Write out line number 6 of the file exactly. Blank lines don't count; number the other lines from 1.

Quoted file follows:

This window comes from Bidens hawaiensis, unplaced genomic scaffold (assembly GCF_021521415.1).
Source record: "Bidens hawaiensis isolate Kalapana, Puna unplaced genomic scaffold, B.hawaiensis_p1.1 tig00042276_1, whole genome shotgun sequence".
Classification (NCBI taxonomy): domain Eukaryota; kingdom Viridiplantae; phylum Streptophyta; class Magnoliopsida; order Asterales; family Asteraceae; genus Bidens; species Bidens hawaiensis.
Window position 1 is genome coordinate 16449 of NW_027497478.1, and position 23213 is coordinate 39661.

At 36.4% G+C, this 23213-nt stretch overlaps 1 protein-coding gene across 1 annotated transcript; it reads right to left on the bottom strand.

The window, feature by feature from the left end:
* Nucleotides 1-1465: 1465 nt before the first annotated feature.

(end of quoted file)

The window, feature by feature from the left end: